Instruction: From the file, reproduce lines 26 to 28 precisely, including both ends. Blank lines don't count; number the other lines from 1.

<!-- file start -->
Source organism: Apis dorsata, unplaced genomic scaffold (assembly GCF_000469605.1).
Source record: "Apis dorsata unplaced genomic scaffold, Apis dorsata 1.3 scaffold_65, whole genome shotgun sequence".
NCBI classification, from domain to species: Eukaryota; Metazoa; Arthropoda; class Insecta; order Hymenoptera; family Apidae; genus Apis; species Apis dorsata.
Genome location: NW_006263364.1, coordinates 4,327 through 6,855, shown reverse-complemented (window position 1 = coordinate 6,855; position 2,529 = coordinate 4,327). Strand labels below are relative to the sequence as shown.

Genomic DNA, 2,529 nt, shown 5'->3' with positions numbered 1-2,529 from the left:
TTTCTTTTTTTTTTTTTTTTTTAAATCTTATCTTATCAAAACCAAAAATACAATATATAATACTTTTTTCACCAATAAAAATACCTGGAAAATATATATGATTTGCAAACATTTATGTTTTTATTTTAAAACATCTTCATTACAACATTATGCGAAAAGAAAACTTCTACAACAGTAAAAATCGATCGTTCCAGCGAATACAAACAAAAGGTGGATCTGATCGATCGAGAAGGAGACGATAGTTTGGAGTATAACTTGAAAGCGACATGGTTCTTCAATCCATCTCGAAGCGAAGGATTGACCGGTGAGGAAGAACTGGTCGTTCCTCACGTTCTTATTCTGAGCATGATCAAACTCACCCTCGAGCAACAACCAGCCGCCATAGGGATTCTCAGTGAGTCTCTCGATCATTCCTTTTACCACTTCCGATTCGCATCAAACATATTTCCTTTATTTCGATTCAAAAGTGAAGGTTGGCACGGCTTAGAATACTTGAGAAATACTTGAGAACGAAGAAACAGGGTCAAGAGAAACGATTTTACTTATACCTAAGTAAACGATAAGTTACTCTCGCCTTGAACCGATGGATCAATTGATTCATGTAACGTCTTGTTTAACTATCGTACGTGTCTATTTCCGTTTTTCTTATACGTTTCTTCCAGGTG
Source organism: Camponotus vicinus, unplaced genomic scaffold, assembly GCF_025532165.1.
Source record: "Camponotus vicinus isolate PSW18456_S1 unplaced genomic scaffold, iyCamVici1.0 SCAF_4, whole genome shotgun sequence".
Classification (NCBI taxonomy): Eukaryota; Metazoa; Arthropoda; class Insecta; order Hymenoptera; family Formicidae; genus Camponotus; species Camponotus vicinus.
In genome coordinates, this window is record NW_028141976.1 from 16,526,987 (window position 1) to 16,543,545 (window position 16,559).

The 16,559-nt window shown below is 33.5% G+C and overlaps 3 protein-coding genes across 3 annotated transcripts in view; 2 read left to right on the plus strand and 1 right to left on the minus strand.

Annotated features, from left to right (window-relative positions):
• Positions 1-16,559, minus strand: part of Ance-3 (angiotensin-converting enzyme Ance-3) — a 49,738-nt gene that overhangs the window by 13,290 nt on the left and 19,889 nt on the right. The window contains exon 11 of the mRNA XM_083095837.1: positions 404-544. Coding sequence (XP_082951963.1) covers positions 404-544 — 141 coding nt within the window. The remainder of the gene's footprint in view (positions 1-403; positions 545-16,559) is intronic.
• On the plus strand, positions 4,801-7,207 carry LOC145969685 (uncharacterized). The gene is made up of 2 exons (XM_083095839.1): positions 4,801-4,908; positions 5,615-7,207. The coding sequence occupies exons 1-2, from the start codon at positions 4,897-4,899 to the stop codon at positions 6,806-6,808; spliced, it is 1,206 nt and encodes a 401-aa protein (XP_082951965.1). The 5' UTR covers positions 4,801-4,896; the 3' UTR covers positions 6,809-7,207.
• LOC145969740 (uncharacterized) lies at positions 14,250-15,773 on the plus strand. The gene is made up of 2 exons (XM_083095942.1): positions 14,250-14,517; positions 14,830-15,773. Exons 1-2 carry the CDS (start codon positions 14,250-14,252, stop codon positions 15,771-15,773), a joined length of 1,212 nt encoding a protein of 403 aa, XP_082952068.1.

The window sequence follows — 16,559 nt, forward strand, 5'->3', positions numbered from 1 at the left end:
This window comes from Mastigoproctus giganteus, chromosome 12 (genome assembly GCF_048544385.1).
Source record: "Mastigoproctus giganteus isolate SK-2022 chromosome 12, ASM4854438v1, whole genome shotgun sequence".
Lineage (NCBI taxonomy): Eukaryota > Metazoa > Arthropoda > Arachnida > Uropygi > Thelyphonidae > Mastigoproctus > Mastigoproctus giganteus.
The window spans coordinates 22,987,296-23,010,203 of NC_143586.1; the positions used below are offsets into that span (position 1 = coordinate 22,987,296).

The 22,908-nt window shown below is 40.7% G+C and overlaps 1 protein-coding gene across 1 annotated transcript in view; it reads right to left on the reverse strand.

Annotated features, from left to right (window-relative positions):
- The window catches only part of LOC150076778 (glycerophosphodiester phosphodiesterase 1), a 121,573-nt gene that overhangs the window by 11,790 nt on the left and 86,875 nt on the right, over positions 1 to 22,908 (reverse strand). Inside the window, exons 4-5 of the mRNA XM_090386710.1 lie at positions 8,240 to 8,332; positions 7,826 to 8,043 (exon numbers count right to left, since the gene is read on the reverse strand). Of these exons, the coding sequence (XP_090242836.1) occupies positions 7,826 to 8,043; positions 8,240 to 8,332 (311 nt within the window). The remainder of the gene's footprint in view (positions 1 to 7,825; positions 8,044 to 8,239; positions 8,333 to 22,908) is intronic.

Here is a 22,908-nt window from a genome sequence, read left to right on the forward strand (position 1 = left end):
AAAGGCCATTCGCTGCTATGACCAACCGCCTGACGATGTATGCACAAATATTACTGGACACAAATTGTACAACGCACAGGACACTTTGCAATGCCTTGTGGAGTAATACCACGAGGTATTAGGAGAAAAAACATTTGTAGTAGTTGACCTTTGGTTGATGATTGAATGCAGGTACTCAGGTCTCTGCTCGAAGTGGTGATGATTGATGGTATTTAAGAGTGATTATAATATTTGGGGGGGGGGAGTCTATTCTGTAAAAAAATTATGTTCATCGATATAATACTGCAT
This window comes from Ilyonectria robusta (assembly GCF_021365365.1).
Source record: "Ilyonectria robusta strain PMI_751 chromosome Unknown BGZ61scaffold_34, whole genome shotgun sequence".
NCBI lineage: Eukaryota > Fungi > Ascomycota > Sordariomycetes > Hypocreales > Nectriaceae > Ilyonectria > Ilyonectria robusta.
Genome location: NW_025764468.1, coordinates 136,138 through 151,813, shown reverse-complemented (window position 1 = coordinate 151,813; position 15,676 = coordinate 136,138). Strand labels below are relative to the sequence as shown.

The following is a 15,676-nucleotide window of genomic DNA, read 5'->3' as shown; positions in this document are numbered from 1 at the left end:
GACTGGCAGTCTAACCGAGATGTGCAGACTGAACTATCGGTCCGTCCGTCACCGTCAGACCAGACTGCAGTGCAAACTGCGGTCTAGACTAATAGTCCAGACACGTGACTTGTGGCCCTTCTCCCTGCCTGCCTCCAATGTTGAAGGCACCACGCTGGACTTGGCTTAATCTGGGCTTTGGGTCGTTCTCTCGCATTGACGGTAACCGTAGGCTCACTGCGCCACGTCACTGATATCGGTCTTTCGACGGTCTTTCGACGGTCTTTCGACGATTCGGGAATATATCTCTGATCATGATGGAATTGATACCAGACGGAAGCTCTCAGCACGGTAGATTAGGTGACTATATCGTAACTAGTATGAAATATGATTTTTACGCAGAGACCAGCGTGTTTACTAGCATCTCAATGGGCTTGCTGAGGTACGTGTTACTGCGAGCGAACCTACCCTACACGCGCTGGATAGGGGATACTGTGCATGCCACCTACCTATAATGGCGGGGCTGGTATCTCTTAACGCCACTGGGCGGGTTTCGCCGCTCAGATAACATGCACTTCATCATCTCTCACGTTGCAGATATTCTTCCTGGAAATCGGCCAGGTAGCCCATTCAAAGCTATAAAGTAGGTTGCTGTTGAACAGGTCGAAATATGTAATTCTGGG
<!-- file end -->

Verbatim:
This window comes from Ilyonectria robusta (assembly GCF_021365365.1).
Source record: "Ilyonectria robusta strain PMI_751 chromosome Unknown BGZ61scaffold_34, whole genome shotgun sequence".
NCBI lineage: Eukaryota > Fungi > Ascomycota > Sordariomycetes > Hypocreales > Nectriaceae > Ilyonectria > Ilyonectria robusta.